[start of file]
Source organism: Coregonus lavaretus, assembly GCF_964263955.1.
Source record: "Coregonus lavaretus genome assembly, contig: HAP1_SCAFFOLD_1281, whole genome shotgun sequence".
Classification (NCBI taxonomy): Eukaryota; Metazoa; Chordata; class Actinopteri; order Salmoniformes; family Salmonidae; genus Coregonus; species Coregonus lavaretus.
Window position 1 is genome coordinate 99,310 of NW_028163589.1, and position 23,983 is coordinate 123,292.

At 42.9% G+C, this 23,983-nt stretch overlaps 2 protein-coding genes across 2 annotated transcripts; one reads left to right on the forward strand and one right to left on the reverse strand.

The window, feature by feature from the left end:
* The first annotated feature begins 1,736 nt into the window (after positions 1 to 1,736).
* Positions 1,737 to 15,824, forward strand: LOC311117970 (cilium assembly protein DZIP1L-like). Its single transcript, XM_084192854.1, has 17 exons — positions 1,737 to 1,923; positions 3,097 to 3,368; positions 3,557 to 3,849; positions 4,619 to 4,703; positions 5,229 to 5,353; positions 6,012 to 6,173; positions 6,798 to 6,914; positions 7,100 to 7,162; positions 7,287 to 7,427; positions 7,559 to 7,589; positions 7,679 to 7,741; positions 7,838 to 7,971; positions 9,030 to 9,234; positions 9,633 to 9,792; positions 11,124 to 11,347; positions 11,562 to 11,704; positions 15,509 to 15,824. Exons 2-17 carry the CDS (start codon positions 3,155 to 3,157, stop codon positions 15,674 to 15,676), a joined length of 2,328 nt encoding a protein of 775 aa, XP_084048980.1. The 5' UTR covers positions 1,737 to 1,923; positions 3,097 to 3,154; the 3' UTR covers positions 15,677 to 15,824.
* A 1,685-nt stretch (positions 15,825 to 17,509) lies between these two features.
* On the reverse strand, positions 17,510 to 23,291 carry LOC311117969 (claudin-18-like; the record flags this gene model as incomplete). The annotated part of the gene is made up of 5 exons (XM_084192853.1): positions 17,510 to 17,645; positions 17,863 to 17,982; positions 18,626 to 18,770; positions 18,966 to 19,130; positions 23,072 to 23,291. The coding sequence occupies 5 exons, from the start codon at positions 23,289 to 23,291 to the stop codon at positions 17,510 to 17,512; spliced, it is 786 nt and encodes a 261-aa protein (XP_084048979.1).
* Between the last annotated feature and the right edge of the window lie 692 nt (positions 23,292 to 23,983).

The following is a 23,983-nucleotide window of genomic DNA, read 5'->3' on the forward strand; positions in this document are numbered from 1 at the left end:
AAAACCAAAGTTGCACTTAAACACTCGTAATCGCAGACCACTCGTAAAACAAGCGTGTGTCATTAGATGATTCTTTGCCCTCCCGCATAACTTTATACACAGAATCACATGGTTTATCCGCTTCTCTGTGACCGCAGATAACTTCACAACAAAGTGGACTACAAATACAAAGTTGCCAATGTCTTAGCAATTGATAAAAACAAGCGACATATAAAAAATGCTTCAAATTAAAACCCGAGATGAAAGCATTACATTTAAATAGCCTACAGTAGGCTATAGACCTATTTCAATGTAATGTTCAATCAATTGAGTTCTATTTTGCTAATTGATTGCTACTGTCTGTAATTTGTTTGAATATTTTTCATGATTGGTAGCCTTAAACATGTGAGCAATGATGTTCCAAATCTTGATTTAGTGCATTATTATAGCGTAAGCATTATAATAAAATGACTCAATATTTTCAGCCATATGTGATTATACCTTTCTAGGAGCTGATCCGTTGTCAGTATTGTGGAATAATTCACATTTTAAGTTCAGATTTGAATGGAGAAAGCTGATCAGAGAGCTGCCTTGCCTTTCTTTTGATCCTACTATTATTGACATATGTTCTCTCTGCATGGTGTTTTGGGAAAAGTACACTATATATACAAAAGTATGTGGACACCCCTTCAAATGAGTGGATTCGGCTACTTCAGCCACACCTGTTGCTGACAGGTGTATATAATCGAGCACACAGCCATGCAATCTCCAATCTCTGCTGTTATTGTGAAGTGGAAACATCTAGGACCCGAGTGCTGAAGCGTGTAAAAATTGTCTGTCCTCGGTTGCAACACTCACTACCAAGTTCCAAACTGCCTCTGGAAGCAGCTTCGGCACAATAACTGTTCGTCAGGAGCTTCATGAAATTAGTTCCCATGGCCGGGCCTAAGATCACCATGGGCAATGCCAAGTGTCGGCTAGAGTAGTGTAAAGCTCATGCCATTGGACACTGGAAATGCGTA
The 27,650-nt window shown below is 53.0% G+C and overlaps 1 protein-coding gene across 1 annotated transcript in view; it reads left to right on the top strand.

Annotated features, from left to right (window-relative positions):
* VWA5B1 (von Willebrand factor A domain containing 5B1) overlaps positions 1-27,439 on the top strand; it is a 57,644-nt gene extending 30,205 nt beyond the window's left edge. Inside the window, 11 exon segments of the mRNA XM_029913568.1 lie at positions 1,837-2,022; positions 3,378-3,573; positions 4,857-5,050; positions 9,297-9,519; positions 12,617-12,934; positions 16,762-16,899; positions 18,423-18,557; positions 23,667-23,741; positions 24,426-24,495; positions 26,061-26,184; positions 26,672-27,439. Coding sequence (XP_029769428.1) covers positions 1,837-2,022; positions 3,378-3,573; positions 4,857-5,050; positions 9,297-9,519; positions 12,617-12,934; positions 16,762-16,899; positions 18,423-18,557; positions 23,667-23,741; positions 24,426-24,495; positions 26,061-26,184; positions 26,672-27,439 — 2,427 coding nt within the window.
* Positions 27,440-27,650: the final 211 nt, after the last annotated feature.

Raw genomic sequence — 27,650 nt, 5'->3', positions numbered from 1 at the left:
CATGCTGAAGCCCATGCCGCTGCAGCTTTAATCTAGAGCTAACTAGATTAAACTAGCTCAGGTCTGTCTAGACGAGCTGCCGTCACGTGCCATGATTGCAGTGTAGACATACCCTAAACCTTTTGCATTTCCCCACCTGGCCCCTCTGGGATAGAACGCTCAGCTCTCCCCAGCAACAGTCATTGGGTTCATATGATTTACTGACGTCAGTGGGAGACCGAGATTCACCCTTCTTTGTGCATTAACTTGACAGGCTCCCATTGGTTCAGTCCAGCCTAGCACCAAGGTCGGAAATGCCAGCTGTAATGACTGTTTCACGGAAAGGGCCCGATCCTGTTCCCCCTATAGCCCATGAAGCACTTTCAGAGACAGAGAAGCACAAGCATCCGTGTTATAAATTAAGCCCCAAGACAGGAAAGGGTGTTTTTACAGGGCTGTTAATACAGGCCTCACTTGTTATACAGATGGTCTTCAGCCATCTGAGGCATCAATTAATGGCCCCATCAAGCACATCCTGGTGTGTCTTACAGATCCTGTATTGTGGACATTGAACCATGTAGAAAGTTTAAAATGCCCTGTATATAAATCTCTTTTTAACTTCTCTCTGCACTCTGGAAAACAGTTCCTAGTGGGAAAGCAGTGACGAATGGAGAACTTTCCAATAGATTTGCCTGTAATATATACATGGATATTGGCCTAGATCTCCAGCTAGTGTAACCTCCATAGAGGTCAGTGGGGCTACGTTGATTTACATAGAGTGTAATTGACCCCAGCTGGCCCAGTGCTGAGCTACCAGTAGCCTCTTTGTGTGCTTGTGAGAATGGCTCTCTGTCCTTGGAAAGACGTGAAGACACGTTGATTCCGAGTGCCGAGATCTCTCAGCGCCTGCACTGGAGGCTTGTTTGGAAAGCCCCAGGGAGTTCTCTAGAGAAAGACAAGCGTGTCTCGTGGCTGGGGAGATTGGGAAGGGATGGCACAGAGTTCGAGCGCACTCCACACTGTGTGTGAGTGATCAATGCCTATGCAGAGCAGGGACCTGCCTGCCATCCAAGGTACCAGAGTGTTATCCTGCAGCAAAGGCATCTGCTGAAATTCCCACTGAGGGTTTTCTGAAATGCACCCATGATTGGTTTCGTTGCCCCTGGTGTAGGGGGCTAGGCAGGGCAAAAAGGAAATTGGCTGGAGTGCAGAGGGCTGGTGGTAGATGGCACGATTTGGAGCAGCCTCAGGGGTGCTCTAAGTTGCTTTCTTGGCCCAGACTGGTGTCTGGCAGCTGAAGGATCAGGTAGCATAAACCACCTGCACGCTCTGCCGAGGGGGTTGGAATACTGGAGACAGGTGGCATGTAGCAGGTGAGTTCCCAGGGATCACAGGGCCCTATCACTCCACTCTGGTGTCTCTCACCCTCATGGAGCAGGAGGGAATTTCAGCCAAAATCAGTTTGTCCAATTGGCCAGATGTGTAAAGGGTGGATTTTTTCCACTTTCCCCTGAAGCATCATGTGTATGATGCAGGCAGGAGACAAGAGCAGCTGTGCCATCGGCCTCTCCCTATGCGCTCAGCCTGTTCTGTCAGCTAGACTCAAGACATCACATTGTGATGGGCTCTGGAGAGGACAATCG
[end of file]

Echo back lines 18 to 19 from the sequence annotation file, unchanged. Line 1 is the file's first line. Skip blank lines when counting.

Raw genomic sequence — 27,650 nt, 5'->3', positions numbered from 1 at the left:
CATGCTGAAGCCCATGCCGCTGCAGCTTTAATCTAGAGCTAACTAGATTAAACTAGCTCAGGTCTGTCTAGACGAGCTGCCGTCACGTGCCATGATTGCAGTGTAGACATACCCTAAACCTTTTGCATTTCCCCACCTGGCCCCTCTGGGATAGAACGCTCAGCTCTCCCCAGCAACAGTCATTGGGTTCATATGATTTACTGACGTCAGTGGGAGACCGAGATTCACCCTTCTTTGTGCATTAACTTGACAGGCTCCCATTGGTTCAGTCCAGCCTAGCACCAAGGTCGGAAATGCCAGCTGTAATGACTGTTTCACGGAAAGGGCCCGATCCTGTTCCCCCTATAGCCCATGAAGCACTTTCAGAGACAGAGAAGCACAAGCATCCGTGTTATAAATTAAGCCCCAAGACAGGAAAGGGTGTTTTTACAGGGCTGTTAATACAGGCCTCACTTGTTATACAGATGGTCTTCAGCCATCTGAGGCATCAATTAATGGCCCCATCAAGCACATCCTGGTGTGTCTTACAGATCCTGTATTGTGGACATTGAACCATGTAGAAAGTTTAAAATGCCCTGTATATAAATCTCTTTTTAACTTCTCTCTGCACTCTGGAAAACAGTTCCTAGTGGGAAAGCAGTGACGAATGGAGAACTTTCCAATAGATTTGCCTGTAATATATACATGGATATTGGCCTAGATCTCCAGCTAGTGTAACCTCCATAGAGGTCAGTGGGGCTACGTTGATTTACATAGAGTGTAATTGACCCCAGCTGGCCCAGTGCTGAGCTACCAGTAGCCTCTTTGTGTGCTTGTGAGAATGGCTCTCTGTCCTTGGAAAGACGTGAAGACACGTTGATTCCGAGTGCCGAGATCTCTCAGCGCCTGCACTGGAGGCTTGTTTGGAAAGCCCCAGGGAGTTCTCTAGAGAAAGACAAGCGTGTCTCGTGGCTGGGGAGATTGGGAAGGGATGGCACAGAGTTCGAGCGCACTCCACACTGTGTGTGAGTGATCAATGCCTATGCAGAGCAGGGACCTGCCTGCCATCCAAGGTACCAGAGTGTTATCCTGCAGCAAAGGCATCTGCTGAAATTCCCACTGAGGGTTTTCTGAAATGCACCCATGATTGGTTTCGTTGCCCCTGGTGTAGGGGGCTAGGCAGGGCAAAAAGGAAATTGGCTGGAGTGCAGAGGGCTGGTGGTAGATGGCACGATTTGGAGCAGCCTCAGGGGTGCTCTAAGTTGCTTTCTTGGCCCAGACTGGTGTCTGGCAGCTGAAGGATCAGGTAGCATAAACCACCTGCACGCTCTGCCGAGGGGGTTGGAATACTGGAGACAGGTGGCATGTAGCAGGTGAGTTCCCAGGGATCACAGGGCCCTATCACTCCACTCTGGTGTCTCTCACCCTCATGGAGCAGGAGGGAATTTCAGCCAAAATCAGTTTGTCCAATTGGCCAGATGTGTAAAGGGTGGATTTTTTCCACTTTCCCCTGAAGCATCATGTGTATGATGCAGGCAGGAGACAAGAGCAGCTGTGCCATCGGCCTCTCCCTATGCGCTCAGCCTGTTCTGTCAGCTAGACTCAAGACATCACATTGTGATGGGCTCTGGAGAGGACAATCG